There’s a lot of weight in these few words. For example, China has signed major trade agreements with Russia, India, and nations in Africa and South America. And President Xi has introduced his vision for a new Silk Road Economic Belt and 21st Century Maritime Silk Road, establishing modern land and sea trade routes linking Asia, eastern Europe and Africa. The two projects have become simply known as “One Road, One Belt”.

china-silk-roadSo, when China’s military paper stresses the “strategic tasks” of both safeguarding China’s security and interests in new domains, as well as the security of China’s overseas interests, to Peculiar Progressive this means Beijing is prepared to protect its global investments, even militarily if necessary.

Also keep in mind that China and Russia have recently cooperated in military operations, that China has closed major natural gas and oil deals with Russia, and offered to help Moscow if it hits an economic bottom due to sanctions. The point: in a war, China’s enemy could quickly become Russia’s enemy.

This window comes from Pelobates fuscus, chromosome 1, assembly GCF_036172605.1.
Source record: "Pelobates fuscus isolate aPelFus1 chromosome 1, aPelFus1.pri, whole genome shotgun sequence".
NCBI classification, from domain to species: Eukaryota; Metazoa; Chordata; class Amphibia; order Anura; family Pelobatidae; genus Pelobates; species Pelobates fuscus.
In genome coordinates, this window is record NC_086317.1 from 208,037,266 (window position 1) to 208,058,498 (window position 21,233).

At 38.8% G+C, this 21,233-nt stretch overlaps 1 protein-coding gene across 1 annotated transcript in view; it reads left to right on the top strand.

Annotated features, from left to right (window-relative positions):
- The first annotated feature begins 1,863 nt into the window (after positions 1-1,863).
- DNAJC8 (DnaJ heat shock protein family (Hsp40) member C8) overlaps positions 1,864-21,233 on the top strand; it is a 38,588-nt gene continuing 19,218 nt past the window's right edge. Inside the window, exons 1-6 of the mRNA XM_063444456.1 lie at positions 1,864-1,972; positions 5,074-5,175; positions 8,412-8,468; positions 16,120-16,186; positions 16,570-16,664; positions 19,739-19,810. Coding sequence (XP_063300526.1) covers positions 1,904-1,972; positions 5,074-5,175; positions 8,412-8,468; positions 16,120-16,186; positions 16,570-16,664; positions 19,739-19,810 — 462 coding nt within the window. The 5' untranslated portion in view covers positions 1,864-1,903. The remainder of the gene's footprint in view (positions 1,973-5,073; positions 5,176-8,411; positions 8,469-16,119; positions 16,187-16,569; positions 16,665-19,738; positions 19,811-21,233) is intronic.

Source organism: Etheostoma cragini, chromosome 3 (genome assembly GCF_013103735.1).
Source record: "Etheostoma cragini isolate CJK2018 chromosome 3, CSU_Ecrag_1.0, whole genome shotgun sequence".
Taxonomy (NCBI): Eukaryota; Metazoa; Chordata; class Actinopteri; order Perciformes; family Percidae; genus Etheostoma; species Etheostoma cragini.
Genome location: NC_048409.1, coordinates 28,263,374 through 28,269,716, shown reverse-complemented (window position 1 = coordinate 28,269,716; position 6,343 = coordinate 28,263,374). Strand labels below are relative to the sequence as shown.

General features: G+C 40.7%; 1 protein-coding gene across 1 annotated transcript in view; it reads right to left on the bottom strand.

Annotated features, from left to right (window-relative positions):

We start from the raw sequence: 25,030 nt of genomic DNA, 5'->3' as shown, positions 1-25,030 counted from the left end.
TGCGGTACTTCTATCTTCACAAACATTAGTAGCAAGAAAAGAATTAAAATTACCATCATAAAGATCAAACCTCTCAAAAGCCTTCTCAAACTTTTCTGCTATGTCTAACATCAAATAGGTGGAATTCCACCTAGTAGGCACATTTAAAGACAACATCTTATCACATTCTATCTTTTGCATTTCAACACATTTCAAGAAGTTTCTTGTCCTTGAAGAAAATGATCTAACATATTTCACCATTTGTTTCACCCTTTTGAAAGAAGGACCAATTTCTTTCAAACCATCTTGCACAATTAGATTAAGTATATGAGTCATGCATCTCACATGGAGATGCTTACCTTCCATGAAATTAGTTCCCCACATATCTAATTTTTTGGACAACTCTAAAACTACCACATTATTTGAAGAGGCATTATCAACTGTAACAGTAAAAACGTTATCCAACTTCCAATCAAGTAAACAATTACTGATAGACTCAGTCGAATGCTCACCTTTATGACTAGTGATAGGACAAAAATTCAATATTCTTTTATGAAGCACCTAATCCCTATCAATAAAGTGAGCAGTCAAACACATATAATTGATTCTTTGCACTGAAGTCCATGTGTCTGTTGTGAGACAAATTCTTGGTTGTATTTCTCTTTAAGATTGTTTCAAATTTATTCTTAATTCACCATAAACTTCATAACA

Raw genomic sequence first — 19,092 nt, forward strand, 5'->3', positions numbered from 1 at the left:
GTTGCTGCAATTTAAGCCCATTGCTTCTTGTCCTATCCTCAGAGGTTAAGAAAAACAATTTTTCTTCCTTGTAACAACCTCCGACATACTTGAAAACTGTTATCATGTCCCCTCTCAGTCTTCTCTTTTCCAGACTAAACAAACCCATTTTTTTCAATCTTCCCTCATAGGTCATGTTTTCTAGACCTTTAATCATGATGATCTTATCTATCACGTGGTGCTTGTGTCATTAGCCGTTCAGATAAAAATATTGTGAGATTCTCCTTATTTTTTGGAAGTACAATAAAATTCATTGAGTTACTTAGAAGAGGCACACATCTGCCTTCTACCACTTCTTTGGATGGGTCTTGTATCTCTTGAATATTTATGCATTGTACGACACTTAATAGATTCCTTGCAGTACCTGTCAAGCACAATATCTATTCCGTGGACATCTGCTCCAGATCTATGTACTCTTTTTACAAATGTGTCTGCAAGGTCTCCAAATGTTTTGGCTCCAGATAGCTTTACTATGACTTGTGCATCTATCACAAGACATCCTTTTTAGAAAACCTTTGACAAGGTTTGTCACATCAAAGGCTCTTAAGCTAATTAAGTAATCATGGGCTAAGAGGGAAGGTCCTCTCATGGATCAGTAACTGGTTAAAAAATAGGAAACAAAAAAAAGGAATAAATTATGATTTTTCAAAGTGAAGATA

Their foreign policies have shown that the U.S. would rather fight a war than negotiate, and China would rather negotiate than fight a war. But these recent hostile words and efforts show a marked change. And we’ll close by looking at China’s view of nuclear force, because if confrontation gets that far, negotiation will join everything else in the incinerating mushroom clouds.

Keep in mind that China knows the U.S. has begun a plan of a 10-year, $1 trillion refurbishing of its nuclear arsenal. We wrote about that in our column “U.S. Activates Trillion-Dollar Nuke Buildup” last October.